Wednesday, December 9, 2009

How You Could Have Made Money in Japan During Their Great Downturn (Lessons for Today's America)

Here's some very instructive stuff from Albert Edwards. I am posting this with the one reminder that there are no constants in the world of human action.

Most traders get caught following supposed correlations that ultimately blow up (Think Long Term Capital Management. Think SubPrime mortgage default rates.) That said, it doesn't mean one has to fly completely blind while investing or attempting to forecast economic trends. I continue to believe that Fed money supply manipulations have a major impact on the economy---though it generally takes time to work through the economy. The 12% to 15% annualized money supply growth rate (Between 9-08 and 2-09) and a dead cat bounce from panic lows has provided quite a bounce to the stock market and some economic indicators, but this doesn't mean they can't reverse trend again--as I fully expect them to do because of the Bernanke's no growth money policy since 03-09. So the lessons that should be taken from the following (and not much more) is a little about timing and that even after some economic data starts to tick upwards the economy can get body slammed again:
Our structural bearishness has never precluded participation in cyclical rallies. We have regularly observed that in Japan, the Nikkei used to enjoy strong cyclically led rallies of 40-50% But with the market still some 75% below its peak, investors tend to forget these rallies and only remember the gloom. A long-only equity investor could have made good money in Japan since the bubble burst.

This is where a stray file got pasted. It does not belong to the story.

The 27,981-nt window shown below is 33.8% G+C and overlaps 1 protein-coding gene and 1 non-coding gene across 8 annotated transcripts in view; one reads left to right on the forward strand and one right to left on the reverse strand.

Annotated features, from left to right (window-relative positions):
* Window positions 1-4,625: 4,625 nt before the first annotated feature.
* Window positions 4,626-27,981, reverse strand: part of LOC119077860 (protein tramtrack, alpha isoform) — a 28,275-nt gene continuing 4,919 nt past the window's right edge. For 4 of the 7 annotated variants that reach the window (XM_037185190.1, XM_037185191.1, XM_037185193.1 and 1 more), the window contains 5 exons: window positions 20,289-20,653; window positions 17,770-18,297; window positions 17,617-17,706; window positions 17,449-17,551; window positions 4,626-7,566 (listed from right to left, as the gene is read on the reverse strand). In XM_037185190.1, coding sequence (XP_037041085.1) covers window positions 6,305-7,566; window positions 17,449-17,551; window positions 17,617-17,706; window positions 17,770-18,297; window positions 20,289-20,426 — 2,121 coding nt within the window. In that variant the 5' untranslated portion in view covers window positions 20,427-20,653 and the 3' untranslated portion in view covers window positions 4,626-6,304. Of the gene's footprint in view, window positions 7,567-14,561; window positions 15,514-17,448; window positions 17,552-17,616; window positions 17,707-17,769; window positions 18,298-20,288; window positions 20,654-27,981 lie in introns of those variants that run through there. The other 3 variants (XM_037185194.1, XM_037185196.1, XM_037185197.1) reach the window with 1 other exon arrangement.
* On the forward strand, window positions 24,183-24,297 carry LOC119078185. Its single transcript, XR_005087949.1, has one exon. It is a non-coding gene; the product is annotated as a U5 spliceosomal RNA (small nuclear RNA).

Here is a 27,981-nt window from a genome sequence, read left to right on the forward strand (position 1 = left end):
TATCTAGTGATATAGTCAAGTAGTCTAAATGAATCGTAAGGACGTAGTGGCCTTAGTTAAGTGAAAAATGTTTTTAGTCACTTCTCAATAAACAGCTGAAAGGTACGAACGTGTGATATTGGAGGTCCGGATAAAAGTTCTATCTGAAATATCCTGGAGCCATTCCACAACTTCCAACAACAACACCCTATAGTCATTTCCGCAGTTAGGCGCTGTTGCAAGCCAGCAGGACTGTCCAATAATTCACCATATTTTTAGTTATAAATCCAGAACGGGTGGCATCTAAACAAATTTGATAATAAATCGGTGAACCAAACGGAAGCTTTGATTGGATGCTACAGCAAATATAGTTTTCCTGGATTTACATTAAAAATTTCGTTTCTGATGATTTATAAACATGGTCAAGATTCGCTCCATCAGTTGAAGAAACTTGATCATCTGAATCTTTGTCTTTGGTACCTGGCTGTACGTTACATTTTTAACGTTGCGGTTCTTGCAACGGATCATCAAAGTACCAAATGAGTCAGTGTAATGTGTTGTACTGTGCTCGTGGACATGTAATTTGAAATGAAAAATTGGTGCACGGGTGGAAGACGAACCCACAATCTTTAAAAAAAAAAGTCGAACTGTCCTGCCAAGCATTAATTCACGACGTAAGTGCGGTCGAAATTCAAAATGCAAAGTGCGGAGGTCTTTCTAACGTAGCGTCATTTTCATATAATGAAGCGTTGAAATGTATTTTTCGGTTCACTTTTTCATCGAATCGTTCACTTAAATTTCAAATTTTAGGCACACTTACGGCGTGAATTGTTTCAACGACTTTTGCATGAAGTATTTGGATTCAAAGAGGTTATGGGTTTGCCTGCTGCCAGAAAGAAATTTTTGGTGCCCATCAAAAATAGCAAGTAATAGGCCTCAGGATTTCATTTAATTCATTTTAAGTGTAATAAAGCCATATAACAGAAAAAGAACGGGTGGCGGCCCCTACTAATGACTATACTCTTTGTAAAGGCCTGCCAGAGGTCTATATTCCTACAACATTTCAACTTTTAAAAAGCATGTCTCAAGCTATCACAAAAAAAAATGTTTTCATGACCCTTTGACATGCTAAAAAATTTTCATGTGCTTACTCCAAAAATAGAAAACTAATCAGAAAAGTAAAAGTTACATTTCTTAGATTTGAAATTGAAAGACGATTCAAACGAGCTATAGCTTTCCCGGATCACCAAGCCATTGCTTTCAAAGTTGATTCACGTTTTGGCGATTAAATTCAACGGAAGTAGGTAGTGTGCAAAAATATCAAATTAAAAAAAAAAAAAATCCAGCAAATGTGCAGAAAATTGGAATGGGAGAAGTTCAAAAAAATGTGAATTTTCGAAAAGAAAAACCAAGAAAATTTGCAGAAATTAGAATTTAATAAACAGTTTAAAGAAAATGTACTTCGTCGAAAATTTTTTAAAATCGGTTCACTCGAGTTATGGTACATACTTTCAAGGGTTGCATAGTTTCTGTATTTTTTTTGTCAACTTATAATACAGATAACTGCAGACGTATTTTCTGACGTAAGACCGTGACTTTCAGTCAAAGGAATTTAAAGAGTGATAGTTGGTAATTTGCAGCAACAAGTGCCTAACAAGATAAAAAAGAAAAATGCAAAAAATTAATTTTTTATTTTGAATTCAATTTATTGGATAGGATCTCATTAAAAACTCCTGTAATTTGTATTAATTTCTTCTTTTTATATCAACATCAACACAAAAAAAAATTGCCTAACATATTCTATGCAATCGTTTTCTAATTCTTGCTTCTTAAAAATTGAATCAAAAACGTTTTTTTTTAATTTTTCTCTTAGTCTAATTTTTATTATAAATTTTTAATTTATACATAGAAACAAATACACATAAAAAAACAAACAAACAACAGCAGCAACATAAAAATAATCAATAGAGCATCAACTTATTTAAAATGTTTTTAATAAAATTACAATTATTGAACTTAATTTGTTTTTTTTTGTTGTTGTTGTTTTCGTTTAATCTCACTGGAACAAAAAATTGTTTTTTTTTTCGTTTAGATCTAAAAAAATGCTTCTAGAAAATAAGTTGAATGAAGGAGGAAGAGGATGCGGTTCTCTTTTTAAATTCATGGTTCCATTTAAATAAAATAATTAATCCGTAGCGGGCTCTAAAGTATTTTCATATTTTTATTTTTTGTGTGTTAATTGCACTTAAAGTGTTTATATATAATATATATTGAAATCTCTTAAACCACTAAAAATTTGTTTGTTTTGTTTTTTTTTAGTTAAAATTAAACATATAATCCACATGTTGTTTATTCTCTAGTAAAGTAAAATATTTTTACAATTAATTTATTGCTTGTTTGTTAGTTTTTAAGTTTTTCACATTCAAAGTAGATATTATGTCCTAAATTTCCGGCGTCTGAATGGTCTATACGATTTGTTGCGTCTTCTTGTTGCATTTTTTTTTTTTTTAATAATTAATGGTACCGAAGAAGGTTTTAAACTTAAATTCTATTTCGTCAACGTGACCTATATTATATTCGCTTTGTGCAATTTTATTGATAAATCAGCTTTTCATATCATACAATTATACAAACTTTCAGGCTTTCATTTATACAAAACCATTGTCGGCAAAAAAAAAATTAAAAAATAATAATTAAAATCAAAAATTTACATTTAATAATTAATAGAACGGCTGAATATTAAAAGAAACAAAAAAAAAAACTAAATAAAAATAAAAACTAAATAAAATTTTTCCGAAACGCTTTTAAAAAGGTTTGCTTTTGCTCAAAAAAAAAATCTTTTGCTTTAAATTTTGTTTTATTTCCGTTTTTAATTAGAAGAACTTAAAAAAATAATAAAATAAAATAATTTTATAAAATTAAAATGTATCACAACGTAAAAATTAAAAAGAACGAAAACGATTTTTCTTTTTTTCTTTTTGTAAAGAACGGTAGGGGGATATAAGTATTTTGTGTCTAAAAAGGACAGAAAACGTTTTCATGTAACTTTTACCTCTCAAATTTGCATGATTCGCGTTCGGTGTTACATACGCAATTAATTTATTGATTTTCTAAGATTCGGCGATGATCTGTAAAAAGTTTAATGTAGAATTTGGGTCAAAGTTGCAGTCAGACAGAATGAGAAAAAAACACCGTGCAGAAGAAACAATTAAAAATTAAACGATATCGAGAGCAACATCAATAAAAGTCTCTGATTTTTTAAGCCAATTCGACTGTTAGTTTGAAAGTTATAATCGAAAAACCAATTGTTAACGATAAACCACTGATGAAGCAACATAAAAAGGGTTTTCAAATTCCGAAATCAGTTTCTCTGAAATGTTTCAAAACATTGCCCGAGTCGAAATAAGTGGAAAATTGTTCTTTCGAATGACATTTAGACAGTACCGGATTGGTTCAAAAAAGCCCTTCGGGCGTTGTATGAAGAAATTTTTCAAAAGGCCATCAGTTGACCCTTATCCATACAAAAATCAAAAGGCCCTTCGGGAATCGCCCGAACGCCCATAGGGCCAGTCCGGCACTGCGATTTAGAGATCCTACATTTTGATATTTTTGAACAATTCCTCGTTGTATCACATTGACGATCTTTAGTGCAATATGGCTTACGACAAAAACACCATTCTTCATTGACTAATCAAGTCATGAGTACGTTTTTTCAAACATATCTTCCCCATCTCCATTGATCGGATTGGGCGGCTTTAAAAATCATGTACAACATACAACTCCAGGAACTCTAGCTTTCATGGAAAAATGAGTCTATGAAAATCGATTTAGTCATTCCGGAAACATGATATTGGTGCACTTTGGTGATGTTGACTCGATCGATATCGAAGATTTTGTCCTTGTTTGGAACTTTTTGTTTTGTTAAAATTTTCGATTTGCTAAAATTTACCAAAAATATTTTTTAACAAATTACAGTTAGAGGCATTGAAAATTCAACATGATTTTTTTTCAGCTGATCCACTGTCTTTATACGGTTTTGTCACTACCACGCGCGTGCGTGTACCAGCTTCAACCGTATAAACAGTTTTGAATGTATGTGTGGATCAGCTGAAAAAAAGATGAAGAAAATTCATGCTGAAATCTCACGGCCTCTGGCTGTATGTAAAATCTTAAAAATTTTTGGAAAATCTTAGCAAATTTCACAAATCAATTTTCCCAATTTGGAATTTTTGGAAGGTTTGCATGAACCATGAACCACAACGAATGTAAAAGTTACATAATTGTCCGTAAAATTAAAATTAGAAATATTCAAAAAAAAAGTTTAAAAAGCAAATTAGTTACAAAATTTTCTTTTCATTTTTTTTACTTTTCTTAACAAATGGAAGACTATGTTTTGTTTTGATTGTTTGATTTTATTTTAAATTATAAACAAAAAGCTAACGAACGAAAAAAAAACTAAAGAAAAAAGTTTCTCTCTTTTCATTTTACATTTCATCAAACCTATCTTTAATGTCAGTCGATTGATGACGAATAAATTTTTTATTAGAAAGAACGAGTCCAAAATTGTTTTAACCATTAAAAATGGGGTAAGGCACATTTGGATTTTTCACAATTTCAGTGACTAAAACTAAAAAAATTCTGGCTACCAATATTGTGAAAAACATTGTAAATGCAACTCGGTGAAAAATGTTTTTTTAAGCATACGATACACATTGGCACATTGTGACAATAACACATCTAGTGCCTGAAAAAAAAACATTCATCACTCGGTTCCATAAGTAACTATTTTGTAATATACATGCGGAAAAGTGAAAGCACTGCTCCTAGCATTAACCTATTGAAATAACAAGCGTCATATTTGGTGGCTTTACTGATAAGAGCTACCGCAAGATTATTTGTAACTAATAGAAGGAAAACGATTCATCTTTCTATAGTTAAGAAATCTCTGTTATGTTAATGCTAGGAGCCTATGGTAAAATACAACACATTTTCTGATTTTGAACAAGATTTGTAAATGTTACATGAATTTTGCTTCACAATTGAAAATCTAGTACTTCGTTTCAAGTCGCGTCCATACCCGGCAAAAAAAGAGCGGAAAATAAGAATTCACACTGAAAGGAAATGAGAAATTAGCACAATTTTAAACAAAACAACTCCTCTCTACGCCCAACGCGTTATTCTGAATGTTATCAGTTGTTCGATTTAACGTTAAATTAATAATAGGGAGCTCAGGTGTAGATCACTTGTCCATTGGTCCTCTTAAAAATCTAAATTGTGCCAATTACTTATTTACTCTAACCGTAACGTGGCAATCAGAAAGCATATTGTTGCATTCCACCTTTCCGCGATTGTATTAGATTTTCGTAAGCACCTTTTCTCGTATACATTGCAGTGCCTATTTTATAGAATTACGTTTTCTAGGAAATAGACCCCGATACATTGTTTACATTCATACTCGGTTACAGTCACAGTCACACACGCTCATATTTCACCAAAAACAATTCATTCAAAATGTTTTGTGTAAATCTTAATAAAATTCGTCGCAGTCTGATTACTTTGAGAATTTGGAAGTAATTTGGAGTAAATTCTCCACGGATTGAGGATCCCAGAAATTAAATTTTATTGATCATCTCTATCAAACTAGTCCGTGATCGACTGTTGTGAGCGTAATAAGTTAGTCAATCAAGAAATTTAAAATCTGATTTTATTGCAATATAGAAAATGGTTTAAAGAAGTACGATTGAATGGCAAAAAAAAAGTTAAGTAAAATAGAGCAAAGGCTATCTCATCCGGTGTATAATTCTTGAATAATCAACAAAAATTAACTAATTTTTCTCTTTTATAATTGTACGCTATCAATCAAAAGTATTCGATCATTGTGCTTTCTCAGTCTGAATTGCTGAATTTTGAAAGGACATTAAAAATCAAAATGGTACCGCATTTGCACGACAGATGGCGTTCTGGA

The secret to making money in Japan was to remember to exit just as most investors had become convinced of a self-sustaining recovery. Investors should have sold as the leading indicators began to turn down. They needed to sell despite protestations from economists that we were set for a mid-cycle pause and strategists telling us that the market was much cheaper than had been seen in recent years. In each case the sanguine voices were proved appallingly wrong. Even moderate fiscal tightening would pitch Japan?s economy back into recession and the Nikkei made new lows. At the stock level, my Quant colleague, Andrew Lapthorne, has demonstrated that in Japan value/momentum strategies needed to be replaced by reversal strategies (buying the losers/selling the winners) ? link. The buy and hold era was crushed by the reality of economic and market volatility.

For Japanese investors, it took some time to learn the new metrics of investing. Today, investors have no such excuse. After all, Ben Bernanke tells us we should learn the lessons of Japan and so we must. Though many commentators want to complicate the investment business, we try and keep our advice as simple as possible. The leading indicators have begun to turn down in the US (see charts below) and so risk assets are therefore dangerous. Almost no-one will be willing to predict renewed global recession and no-one will predict new lows in equities. And with the market so bullish (cover chart) a cyclical failure will come as a crushing blow to sentiment. It is time for caution. It is time to sell.


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